Anu: Life has taken us through a lot of difficult times and challenging times. When we came from India, I had joined family over here. We stayed together, all of us. And um, of course the family was there to help, but I had a great, uh, foundation from Art of living as well. You know, the strength and the positivity that I have, um, held till up till now has come from there. The thing is, like, you know, you have to help yourself to get help from others. So the other part was like, you know, I have given a lot to the community. Which has helped the community to give back things to me. So that is another thing I feel that like, you know, um, has, um, had a made a big impact in my life. When you give something to others, you get back 100 times more. The thing is, with Art of living, the practice that I’m doing is, uh, it relieves a lot of, uh, stress and tension and everything. Not just I know life has challenges for everyone. It’s not that, like, you know, you don’t have challenges in life, but this helps us to deal with the challenges, to cope with the challenges to deal it with calmly, peacefully and practically.

Renu Tiwary: We now speak to Punam, who has helped her mother-in-law, who came here in late stage to settle in this country and find a fulfilling life.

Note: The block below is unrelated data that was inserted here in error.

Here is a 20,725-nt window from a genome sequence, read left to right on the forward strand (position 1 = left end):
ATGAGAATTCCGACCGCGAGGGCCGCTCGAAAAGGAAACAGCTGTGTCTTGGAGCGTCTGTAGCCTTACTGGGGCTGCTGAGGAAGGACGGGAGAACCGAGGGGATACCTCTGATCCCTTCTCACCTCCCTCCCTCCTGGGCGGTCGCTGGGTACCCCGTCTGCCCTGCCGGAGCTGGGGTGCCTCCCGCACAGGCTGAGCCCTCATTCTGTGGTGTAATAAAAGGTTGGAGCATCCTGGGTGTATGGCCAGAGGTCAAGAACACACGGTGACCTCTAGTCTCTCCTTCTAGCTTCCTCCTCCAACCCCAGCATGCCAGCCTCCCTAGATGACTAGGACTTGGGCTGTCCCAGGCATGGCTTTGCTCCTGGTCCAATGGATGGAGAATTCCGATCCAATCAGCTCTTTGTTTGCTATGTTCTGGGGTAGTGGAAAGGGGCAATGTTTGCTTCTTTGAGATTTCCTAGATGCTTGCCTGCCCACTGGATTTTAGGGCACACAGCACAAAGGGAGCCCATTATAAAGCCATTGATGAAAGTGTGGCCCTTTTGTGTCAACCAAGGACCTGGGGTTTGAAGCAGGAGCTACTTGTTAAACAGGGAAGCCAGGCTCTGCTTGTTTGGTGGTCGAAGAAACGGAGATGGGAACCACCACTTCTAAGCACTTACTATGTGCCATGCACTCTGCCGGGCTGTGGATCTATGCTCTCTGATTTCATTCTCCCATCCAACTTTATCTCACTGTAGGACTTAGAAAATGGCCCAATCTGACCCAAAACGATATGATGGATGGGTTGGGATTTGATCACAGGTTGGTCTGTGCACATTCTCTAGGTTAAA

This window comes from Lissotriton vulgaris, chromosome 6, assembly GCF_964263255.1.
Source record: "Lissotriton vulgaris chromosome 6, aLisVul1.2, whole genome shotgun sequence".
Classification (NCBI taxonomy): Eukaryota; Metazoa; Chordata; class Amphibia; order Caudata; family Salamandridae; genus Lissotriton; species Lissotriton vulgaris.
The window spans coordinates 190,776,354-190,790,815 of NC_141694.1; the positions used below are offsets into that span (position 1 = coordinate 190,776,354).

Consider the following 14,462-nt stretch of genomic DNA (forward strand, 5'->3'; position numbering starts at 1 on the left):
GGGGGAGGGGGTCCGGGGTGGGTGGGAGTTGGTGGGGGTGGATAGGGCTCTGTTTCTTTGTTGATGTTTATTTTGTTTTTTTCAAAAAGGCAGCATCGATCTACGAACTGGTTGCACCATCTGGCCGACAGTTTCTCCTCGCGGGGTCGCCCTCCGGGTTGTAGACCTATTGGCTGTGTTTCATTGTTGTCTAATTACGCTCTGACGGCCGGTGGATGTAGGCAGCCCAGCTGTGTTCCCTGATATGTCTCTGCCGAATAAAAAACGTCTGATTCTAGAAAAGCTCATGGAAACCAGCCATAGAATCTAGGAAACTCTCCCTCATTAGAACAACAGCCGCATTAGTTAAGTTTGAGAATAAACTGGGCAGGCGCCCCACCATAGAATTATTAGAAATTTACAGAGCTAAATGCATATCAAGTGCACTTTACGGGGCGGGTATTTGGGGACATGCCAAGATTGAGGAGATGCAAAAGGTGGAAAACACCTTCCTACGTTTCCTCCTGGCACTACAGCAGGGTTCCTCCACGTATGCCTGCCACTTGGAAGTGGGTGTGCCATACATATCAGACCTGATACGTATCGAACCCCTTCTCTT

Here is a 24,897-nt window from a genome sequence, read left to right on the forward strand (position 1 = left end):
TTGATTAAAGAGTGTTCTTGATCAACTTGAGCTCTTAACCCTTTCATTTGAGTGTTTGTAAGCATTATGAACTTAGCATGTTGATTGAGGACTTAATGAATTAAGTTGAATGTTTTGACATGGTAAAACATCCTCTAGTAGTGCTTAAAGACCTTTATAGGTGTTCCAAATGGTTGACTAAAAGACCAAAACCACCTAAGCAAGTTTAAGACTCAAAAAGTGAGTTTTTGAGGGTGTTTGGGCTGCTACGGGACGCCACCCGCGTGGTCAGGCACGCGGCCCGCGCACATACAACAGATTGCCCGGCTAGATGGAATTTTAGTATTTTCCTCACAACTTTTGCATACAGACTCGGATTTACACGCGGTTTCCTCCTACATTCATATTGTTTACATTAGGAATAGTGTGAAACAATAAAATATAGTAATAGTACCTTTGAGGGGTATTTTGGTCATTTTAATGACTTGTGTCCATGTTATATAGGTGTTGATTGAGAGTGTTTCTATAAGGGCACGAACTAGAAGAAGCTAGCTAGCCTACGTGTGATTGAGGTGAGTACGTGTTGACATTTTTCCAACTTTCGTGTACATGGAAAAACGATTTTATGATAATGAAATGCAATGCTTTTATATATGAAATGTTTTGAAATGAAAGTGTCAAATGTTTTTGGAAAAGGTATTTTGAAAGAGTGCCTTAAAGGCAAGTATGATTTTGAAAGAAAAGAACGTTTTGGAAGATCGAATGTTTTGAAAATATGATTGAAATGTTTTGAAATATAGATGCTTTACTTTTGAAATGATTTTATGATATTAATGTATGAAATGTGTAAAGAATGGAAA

Punam: My effort mainly was for taking her or understanding what the council activities were, what was the possibility for her to keep herself busy while my husband and I would work. We wanted her to feel part of the community, make her own little friends, and we introduced her to the Indian senior citizen. She started going there regularly, then ringing them up sometime talking to them. I think that effort has to be done by individual. You have to be involved in community activities.

Renu Tiwary: So these are the thoughts from the various people from the Indian community as to how we can assimilate our seniors in the Australian society.